By Cafe Society
By Kristin Pazulski
By Chris Utterback
By Cafe Society
By Jamie Swinnerton
By Jamie Swinnerton
By Mark Antonation
By Lori Midson
Luckily, my sweet wife and I were getting along fine. We managed to negotiate the tricky geometry of the table, wedging ourselves in shoulder-to-shoulder, and we anticipated a full, multi-course fondue spread.
But those barbed fondue forks should have clued us in to what would follow. A fork may seem like a little thing, but a fondue restaurant chef should have the time to focus on stuff that's of tertiary concern in other kitchens, where cooking is everyone's top priority. Besides, the fork is the centerpiece of the fondue experience, the tool most identifiable with the style of cooking, the one without which you'd just be eating soup.
Technically speaking, any diner at a fondue restaurant could get by with a pointy stick: Jab it into a hunk of meat, dunk the meat in the pot, wait a minute, then extricate the meat, now cooked, and gnaw it right off the stick like a caveman. And that may be just how this formalized style of dining began, back at the dawn of time, with a bunch of proto-Switzerlanders crouching in a cave up in the Alps, dropping speared chunks of mastodon steak into a clay pot of broth on the fire and watching the meat cook while they figured out how to invent watches, cheese with holes in it and Ricola cough drops.
Cheese fondue: $9
Sirloin fondue: $16
Seafood fondue: $17
Filet mignon fondue: $18/$22
Surf and turf fondue: $17
Entrees for two (includes cheese course, salad course, vegetables and dessert): $40-$68
We've come a long way since then, though, and a lot of itinerant housewares designers are out there now, trying hard to come up with miraculous new forking technologies. So La Fondue's owners might want to sit down and, I don't know, flip through a catalogue? Then they could choose an implement more interesting, more professional, more impressive than a bunch of flimsy, riveted aluminum pokers with partly melted black plastic handles.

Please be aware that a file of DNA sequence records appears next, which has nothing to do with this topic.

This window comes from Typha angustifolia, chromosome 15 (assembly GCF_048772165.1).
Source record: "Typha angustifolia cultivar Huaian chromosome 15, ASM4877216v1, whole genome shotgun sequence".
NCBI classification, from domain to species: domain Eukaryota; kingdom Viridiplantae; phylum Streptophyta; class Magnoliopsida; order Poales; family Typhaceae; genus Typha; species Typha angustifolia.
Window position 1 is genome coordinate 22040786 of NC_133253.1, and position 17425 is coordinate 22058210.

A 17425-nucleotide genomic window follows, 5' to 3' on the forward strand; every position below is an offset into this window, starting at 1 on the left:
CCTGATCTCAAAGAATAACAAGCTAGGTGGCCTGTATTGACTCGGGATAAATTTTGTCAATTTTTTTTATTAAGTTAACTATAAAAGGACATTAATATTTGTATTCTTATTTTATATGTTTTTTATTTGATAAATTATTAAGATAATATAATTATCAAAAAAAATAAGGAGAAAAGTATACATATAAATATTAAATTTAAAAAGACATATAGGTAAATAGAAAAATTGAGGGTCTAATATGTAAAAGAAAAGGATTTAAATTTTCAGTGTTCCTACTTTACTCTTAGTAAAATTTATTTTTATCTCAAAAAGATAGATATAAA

But thus armed, we began our meal. When Wisconsinites die, I figure their heaven must look an awful lot like an endless first course at a fondue restaurant. In fact, La Fondue has an offering for them, the Wisconsin Times Three, with Monterey Jack, fontina and Gorgonzola in a white-wine base with cracked black pepper. This is a mild choice, fairly straightforward and non-threatening to even the greenest fondue rookie, but better still was the Original Swiss Cheese fondue, which, despite its name, included no Swiss cheese. Instead, our server brought a tray laden with shredded Gruyère and Emmentaler cheeses, decanters of wine, a giant pepper mill and little bowls of this and that. She let a good, long pour of very dry chablis cook off in the bowl of the fondue pot, added garlic, a little nutmeg, more garlic, a grind of fresh black pepper, and she stirred in the cheese, whisking it in with a fork until the fondue took on a perfect, smooth, gooey consistency. She then added just a few drops of kirschwasser -- a very potent cherry brandy -- for a wonderful, sharp top note, then stood back, as pleased with her creation as we were.
Unfortunately, the accompaniments to the cheese course that issued forth from the kitchen were uninspired: chunks of apple, whose simple sweetness matched well with the complex, earthy flavors of the fondue; a variety of cubed breads, all reasonably fresh, none memorable; a small tin bowl filled with a haphazard assortment of veggies (fresh and seasonal, inasmuch as carrots, celery and cauliflower have a season). This represented precisely the minimum effort that could have been expended. Any less, and the server might as well have dropped off a dirty, unpeeled carrot and a loaf of day-old Albertson's French bread. This was a peanut-butter-and-celery-stalks effort from the kitchen. With all the fresh produce and artisan breads begging to be dunked in good cheese, offering up carrot sticks and apple chunks borders on an insult.
The salads were utterly adequate -- and no more. The Caesar featured romaine that looked less chopped than rudely hacked to death, a decent dressing and store-bought croutons buried under a deep fall of parmesan cheese. The ensalada especial (a name ridiculous for so many reasons that I won't even bother making fun of it) wasn't special or Spanish, just a mound of bagged mesclun mix drizzled with balsamic vinaigrette, sprinkled with Gorgonzola, studded with walnuts and surrounded by mushy slices of pear.
The garde mangers at Thomas Keller's French Laundry assemble their salads a leaf at a time. They choose the leaves, wash them, pat them dry, then stack them carefully one by one until some inner muse (or Keller) tells them that the plate is perfect. And they do this every night, for every dish, in one of the best, busiest, most popular restaurants in the known universe. That's something for the guys at La Fondue to think about. You know, if they have the time.
Our dinner improved considerably with the main course and another round of tableside cooking. La Fondue offers entree fondues ranging from straight-up vegetarian to meat and seafood, surf-and-turf and even a batch of "Oriental" selections -- presumably for those diners who thought that "Fondue" was a country somewhere east of Laos on the map. For cooking methods, you can go with a dark, powerful shallot, red wine and mushroom bourguignonne; a simmering court bouillon; or a somewhat non-traditional -- and possibly lethal -- boiling-canola-oil and tempura-batter combo that has lawsuit written all over it.